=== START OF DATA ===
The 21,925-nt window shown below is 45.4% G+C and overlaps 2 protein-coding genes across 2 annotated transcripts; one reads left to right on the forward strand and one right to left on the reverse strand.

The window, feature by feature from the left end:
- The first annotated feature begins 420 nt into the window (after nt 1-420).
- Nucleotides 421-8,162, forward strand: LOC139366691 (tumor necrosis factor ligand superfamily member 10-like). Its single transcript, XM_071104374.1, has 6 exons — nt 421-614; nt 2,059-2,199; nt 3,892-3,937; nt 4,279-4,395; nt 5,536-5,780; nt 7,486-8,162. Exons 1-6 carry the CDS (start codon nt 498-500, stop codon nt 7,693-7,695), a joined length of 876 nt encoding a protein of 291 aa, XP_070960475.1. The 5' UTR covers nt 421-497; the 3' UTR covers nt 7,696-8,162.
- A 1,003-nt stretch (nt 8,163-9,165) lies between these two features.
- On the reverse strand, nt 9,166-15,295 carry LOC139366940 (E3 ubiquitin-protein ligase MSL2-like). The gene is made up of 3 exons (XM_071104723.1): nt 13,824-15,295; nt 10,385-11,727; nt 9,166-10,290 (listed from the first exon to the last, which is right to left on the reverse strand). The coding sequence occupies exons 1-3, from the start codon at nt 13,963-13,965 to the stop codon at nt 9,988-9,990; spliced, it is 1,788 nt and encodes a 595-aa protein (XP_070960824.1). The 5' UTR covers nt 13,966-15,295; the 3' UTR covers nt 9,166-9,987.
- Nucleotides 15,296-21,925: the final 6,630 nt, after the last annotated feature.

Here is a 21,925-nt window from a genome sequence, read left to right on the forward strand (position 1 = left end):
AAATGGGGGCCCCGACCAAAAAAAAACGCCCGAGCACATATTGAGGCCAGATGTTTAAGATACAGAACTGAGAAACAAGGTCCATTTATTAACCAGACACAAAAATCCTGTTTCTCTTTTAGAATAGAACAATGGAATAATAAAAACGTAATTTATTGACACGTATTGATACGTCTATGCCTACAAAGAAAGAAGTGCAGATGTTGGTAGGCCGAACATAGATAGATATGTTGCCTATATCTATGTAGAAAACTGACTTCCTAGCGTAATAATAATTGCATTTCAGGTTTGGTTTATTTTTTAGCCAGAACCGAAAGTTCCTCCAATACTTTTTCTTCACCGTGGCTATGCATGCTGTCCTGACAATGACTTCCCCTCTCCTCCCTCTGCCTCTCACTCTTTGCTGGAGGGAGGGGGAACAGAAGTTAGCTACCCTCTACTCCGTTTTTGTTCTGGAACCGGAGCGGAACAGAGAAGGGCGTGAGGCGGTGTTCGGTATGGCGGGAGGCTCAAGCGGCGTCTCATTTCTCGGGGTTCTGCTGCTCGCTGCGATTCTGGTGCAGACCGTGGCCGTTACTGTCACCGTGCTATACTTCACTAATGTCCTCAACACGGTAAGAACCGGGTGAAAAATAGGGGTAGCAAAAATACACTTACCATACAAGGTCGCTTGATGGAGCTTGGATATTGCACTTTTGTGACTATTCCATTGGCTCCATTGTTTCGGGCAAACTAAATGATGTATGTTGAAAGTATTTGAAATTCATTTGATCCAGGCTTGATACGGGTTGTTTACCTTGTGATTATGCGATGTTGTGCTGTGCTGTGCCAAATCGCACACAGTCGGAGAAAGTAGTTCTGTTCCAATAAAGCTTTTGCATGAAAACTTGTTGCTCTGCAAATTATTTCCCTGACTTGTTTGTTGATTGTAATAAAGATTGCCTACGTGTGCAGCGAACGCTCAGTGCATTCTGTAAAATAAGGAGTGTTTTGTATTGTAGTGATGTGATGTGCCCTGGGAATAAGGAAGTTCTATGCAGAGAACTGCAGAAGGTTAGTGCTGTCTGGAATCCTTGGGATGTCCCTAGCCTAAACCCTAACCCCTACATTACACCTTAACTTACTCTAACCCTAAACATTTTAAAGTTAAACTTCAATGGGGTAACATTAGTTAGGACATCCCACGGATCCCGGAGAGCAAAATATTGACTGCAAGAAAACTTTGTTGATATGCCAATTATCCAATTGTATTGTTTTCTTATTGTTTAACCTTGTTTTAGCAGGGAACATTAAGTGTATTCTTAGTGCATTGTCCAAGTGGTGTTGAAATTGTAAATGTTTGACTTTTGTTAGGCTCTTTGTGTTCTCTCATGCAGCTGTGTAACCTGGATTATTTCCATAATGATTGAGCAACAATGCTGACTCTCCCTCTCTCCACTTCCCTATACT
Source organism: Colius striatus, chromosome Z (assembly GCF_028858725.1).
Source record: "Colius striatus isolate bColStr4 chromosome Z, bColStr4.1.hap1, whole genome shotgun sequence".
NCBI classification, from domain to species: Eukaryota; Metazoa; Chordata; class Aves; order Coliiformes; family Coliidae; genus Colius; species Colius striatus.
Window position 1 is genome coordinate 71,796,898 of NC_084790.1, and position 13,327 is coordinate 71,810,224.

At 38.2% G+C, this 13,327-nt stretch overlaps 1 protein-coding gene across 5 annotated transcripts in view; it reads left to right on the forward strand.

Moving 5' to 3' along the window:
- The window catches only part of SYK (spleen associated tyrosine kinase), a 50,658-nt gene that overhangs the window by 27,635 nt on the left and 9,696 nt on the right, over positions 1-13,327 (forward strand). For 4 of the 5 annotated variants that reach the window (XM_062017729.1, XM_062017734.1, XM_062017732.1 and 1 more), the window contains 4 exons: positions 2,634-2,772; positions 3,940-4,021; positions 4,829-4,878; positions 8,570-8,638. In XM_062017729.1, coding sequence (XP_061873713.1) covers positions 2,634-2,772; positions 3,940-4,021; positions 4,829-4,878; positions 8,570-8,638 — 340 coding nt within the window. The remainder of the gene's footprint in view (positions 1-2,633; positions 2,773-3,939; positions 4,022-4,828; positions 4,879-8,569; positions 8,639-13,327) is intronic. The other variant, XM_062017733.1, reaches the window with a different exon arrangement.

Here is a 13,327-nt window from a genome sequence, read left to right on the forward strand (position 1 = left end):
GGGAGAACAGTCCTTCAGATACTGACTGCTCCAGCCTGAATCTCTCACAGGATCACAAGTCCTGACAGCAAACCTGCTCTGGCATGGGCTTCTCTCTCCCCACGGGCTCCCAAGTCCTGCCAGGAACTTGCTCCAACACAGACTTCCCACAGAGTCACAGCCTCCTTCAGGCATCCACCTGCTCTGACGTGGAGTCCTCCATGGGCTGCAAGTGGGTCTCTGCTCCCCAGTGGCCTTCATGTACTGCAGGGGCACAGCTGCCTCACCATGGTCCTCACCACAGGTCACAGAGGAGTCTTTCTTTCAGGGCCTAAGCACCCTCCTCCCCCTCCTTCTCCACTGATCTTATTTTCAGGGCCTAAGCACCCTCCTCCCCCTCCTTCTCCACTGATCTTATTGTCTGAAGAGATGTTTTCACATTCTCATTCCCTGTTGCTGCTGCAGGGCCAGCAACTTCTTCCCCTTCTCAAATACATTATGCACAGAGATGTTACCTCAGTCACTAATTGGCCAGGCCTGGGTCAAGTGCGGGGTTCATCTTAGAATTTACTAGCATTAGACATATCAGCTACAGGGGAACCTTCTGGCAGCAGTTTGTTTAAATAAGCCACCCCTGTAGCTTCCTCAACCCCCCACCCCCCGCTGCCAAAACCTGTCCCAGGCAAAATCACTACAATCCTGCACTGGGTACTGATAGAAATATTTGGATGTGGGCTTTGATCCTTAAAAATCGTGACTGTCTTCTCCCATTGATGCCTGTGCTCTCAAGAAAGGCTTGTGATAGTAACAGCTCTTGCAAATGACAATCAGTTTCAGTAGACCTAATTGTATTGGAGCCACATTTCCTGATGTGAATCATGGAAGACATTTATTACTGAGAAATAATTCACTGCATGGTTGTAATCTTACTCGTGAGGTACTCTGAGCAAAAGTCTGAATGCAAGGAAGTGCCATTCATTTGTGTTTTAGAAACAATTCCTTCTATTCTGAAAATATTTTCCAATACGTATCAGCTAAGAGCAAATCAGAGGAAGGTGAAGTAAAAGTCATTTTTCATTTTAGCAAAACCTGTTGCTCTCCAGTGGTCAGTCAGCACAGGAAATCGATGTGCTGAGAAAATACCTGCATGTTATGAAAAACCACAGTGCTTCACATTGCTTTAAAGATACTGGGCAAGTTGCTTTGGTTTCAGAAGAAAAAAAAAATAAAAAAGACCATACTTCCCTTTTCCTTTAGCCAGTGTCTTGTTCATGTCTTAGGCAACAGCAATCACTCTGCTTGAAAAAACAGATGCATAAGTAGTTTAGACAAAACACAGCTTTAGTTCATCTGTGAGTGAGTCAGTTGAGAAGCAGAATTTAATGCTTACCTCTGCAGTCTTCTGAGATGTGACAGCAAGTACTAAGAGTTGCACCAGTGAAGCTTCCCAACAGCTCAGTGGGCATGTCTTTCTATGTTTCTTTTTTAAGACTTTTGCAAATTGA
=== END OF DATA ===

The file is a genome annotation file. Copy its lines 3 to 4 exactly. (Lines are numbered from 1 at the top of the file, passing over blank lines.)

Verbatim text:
- The first annotated feature begins 420 nt into the window (after nt 1-420).
- Nucleotides 421-8,162, forward strand: LOC139366691 (tumor necrosis factor ligand superfamily member 10-like). Its single transcript, XM_071104374.1, has 6 exons — nt 421-614; nt 2,059-2,199; nt 3,892-3,937; nt 4,279-4,395; nt 5,536-5,780; nt 7,486-8,162. Exons 1-6 carry the CDS (start codon nt 498-500, stop codon nt 7,693-7,695), a joined length of 876 nt encoding a protein of 291 aa, XP_070960475.1. The 5' UTR covers nt 421-497; the 3' UTR covers nt 7,696-8,162.